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SDC 2300 Field Test Part 1

July 17, 2014 12:45am

I’ve been using the new SDC 2300 for a few weeks now, testing it out for coin and relic hunting.

The first thing I noticed was how easy this detector is to use. Assembly is simple and quick... resembling something from Transformer movie. Then at the end of the day it folds back down in less than a minute, and can be slipped in to a backpack for discrete transfer home. Many times I’ve thought to myself “I’m carrying a detector worth thousands of pound, and in full view of potential thieves”. 

Controls are minimal and simple to understand. You have an On/Off switch that you pull out and twist to operate. You have a second similar looking rotary switch that operates two modes, and the sensitivity levels of the chosen mode.

Ground balance is automatic, but you also have a Fast Ground Balance option via the green push button at the top of the handle assembly.

The final controls are two push buttons, below a LED display, that adjust the Threshold and operate an automatic Noise Cancel. Press them both together to check the battery condition.

Over my test bed I was impressed at the depth I got on coins to ten inches, but was less happy about the lack of iron rejection. I must admit I contacted Minelab to question their wisdom is pitching this detector in the UK which has not got a large gold prospecting community. I was told to keep an open mind.

My first detecting trip was to a forest with a small pasture field at its centre. The ground was sandy with lots of ironstone. I chose this field because it was highly mineralised and previous finds included iron-age gold quarter staters.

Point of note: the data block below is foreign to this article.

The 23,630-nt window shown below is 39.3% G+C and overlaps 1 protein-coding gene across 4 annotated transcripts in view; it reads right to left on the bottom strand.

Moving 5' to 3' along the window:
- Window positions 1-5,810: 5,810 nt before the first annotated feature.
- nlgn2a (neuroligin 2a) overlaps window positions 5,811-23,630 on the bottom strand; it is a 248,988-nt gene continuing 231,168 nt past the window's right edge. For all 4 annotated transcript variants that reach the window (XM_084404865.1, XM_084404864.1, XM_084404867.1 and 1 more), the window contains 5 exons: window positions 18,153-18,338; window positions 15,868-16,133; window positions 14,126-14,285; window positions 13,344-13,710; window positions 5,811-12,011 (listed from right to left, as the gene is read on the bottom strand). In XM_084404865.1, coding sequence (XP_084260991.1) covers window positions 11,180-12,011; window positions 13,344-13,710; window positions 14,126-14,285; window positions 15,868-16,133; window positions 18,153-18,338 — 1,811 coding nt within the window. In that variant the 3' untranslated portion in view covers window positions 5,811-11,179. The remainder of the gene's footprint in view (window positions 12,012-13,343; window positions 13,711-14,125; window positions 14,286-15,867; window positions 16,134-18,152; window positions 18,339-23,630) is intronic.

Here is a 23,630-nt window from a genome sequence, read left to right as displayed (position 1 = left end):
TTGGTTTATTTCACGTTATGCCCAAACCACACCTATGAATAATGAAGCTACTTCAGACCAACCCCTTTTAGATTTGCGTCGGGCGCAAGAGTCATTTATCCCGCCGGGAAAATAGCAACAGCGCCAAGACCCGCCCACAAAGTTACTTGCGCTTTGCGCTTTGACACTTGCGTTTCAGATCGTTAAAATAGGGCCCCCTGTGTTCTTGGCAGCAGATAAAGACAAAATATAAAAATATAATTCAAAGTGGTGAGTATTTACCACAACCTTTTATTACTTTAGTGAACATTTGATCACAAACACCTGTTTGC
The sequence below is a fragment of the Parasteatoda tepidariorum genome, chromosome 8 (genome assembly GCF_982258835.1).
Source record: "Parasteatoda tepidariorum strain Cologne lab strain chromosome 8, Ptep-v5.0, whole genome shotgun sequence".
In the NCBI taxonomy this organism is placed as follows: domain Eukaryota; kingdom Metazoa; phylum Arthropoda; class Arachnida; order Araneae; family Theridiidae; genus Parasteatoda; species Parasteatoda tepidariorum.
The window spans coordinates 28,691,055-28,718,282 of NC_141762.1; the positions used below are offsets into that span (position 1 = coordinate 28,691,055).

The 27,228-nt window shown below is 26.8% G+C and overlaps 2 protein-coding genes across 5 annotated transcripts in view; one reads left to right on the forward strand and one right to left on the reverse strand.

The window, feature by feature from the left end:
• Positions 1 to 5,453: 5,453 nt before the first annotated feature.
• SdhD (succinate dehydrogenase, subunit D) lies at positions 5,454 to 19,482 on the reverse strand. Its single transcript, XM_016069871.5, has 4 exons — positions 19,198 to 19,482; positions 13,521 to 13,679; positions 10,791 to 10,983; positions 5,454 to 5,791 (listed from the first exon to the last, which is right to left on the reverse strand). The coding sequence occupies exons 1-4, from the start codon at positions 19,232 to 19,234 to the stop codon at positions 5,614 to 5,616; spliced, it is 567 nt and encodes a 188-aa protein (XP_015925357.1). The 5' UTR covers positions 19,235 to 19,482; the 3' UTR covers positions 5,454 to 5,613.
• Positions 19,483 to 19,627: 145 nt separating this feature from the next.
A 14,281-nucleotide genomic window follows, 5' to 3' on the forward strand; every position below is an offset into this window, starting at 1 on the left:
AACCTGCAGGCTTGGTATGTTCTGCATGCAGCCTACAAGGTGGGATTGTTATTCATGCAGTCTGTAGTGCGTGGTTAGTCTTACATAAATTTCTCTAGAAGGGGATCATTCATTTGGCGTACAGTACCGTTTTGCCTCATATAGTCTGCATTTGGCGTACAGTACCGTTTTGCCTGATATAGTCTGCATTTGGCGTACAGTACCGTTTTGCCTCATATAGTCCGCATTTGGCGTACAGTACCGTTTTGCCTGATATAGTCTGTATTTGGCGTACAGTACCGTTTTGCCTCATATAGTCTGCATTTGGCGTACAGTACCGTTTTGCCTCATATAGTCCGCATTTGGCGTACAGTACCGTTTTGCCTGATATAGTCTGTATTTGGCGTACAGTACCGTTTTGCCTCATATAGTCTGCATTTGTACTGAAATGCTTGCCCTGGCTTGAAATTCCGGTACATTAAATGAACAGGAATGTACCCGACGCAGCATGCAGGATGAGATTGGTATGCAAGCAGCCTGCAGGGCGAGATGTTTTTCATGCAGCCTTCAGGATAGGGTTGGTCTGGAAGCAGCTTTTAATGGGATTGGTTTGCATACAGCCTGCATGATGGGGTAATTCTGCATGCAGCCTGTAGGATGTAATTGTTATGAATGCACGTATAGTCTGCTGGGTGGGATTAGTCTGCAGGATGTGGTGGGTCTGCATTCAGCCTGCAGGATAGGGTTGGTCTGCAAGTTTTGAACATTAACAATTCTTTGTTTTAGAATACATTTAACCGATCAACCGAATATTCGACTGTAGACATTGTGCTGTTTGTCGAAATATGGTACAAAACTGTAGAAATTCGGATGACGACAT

I was soon digging lots of targets and it wasn't long before I dug my first Celtic bronze coin, this was followed a few minutes later by a second. Small ferrous targets were a problem; I dug lots of nail remnants from the sandy soil. I was just about to call it a day, detecting along the side of the field when I got a strong signal response from the SDC 2300. Digging out a plug of soil I checked the hole, when I caught a glimpse of something flat and gold coloured sticking out of the sod. I reached down and pulled what I believed was merely a squashed brass coloured screw bottle top, but in my hand I could feel if was heavy and realised it had to be gold. On closer inspection, careful not to rub off the abrasive soil, I could see it had a hand punched beading inside the legend... It was a gold Roman coin!

Here is a video a friend shot with his mobile phone.

My conclusion is the SDC 2300 is primarily a gold prospecting metal detector. It doesn't discriminate so may have some limitations in sites with high-iron contaminated soils.

To be honest any metal detector would've found this coin, it was less than three inches deep.... However, in Part 2, I return to a hoard site in Croatia and recover coins NO other detector could find!

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